The execution is just wonderful. There are, of course, no problems with the technical side of things – it all looks pretty much flawless. As for the cast and acting – everything is absolutely amazing. Howerton is a 100% hit, perfect for the part; all the children are awesome (but some are awesomer); all in all, there is not a single mismatched character, and not a single miscasted actor.

To put it shorter, this is an amazing comedy, and I enjoyed it very much. I don’t think everybody would be able to fully appreciate it, but if the first episode would hit your funny nerve, you would surely savor it as much as I have.

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[s] Alone Time (Rod Blackhurst, 2013)

Alone Time is a short film about a girl, who gets overloaded with her job, and decides to get away for a weekend. So she goes camping somewhere on a distant lake; she puts up her tent and takes some photos, she swims in the lake, and spends the night there. After returning home and having the photos developed, she discovers something disturbing.

Frankly, the film is way too long and way too slow for a twist that subtle. Moreover, I saw it coming from miles afar, so there was nothing really surprising there. The execution, however, is pretty good – unfortunately, it doesn’t bring up the value of the story, which remains mediocre even if taking into account the feasibility of it.

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[s] Brentwood Strangler (John Fitzpatrick, 2015)

Brentwood Strangler is a horror short about a serial killer by the nickname of – you guess it – Brentwood Strangler, who almost gets caught while burying his most recent victim. He manages to flee, and breaks into a house of a man, who looks roughly like him, and who happens to be getting ready for a blind date. The strangler knocks out the master of the house and goes to the date instead of him. Things go weirdly well with the girl, and their night ends in her bedroom, the actual intercourse brings to the surface the darkest essence of both partners.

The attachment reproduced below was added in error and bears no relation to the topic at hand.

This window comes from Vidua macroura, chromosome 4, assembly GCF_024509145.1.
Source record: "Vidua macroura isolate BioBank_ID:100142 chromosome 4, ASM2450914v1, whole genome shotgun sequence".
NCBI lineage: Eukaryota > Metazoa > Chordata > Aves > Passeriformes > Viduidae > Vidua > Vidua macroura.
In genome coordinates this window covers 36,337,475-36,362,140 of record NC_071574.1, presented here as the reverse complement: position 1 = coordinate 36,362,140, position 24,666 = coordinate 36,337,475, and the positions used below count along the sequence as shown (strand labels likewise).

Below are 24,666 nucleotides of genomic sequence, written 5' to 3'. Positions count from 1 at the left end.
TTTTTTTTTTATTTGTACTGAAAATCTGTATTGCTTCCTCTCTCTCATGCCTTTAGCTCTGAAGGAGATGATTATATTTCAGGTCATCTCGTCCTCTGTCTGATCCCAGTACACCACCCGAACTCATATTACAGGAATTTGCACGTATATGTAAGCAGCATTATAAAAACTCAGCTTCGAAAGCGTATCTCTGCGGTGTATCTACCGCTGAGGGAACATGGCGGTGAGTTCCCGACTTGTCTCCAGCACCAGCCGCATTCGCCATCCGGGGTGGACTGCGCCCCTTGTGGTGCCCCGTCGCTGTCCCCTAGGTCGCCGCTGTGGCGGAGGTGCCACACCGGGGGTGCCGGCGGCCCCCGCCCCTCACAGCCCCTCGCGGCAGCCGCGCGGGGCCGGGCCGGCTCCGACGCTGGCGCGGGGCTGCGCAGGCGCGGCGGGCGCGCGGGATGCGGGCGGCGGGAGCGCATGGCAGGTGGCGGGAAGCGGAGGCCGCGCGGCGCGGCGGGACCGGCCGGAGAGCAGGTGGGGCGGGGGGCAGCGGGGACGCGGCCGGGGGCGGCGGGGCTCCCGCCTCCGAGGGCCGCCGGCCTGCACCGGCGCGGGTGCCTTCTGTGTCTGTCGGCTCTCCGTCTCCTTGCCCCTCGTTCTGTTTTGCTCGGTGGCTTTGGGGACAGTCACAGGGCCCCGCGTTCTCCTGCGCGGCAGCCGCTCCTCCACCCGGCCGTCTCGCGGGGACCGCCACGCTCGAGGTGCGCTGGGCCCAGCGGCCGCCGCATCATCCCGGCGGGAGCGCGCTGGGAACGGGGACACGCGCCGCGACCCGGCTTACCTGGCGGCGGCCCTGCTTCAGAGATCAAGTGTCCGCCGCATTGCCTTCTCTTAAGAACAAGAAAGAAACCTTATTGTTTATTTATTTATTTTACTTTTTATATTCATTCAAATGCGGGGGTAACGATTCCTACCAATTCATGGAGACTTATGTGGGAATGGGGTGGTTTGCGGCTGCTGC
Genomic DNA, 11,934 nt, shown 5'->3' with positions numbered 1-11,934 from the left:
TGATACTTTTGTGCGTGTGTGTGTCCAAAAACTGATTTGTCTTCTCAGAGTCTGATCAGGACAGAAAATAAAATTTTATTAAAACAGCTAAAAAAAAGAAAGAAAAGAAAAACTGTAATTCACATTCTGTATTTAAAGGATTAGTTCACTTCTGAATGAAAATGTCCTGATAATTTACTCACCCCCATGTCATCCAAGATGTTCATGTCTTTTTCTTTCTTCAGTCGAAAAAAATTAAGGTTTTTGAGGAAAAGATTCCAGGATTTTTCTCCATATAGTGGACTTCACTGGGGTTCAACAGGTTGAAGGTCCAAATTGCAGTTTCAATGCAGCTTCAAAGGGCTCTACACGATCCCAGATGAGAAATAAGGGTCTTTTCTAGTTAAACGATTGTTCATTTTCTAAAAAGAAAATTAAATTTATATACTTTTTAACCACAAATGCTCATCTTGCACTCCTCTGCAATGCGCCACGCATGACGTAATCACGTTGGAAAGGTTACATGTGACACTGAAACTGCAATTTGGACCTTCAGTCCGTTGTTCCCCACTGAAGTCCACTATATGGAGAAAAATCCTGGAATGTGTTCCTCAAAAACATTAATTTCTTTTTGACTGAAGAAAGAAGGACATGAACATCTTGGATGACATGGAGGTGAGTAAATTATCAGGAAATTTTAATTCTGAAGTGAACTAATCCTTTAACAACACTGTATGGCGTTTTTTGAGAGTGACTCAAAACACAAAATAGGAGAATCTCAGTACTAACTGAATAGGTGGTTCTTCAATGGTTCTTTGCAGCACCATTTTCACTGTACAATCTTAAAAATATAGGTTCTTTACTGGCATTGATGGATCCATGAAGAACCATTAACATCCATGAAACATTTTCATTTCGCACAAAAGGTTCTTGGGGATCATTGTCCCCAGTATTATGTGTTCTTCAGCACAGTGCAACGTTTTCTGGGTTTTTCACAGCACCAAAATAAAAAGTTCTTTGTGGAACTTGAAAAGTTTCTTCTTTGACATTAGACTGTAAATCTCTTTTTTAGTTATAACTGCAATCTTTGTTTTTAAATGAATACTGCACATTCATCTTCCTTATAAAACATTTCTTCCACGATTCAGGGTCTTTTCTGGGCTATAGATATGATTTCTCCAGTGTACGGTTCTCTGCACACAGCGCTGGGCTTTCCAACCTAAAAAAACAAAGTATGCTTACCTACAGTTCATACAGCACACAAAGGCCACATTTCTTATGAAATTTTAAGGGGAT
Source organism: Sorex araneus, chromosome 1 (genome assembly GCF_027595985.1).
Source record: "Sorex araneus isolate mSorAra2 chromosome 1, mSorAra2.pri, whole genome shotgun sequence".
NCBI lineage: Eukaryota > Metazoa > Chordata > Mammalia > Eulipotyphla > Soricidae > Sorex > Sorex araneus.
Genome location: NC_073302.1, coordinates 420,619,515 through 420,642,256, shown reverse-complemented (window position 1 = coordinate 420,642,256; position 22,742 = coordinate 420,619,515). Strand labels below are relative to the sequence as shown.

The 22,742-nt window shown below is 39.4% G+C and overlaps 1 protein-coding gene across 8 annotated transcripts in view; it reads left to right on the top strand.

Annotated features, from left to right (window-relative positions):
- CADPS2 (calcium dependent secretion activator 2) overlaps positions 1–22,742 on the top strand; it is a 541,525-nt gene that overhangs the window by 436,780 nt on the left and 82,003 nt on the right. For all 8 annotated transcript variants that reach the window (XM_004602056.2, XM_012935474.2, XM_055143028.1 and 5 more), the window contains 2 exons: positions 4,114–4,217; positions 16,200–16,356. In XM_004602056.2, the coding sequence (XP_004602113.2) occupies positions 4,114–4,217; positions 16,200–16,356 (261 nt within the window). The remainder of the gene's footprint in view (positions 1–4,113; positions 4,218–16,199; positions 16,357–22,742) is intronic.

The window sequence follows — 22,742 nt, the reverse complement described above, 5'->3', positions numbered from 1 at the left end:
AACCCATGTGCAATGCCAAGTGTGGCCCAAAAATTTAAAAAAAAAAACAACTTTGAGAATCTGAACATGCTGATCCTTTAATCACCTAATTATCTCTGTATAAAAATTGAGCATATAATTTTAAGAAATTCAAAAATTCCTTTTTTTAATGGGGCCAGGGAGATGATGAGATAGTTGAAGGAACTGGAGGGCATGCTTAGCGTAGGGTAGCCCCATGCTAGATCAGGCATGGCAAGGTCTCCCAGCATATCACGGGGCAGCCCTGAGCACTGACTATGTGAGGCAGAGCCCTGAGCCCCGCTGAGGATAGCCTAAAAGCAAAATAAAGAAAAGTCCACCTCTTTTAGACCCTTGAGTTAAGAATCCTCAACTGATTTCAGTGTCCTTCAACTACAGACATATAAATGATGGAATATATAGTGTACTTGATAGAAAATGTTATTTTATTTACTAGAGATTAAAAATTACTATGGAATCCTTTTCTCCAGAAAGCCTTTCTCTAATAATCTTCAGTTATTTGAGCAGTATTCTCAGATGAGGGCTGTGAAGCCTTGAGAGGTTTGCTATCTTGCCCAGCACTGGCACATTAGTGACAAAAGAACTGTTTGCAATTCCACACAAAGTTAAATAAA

This is a pretty great story – dark and at the same time refreshingly original. Apart from some minor drawbacks (like the implementation of the eyeballs being squeezed out) it is incredibly well done. The dialogs, for one thing, are quite amazing – and same goes for the acting, and the direction in general. All in all, a wonderful, strong specimen of the maniac murderers genre.

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Family Business (Sidney Lumet, 1989)

Family Business is the story about representatives of three generations of one family: son Adam is a highly promising young man with talents in science, but interest in elsewhere; his father Vito, a successful businessman running a butchering company, who, however, hates his job; and grandfather Jessie, a petty criminal and con artist. Adam received a very good education, but recently bailed out of a certain scholarship because his heart was in a different place. He comes by a scheme – a fancy burglary, basically, – which in case of success could bring him $1 million, but, seeing that he can’t pull it by himself, brings in Jessie, who has been estranged from his family due to multiple past issues, and, later, his father Vito as well, of whom he learns that he had a criminal career also. The three of them devise a plan, but things do not go very well – because of Adam’s inexperience he makes a mistake that leads to him being captured. The following development brings to the surface all the old quarrels and mutual grievances, and it bound to change the history of this family forever.

I really loved it. The story is pretty deep and also quite original, it was truly interesting to watch it unfold – at that, some of the developments were quite surprising, or better say unexpected, because this film is not about surprising with twist and turns, but about deeply ingrained family issues, and pain and suffering related to them.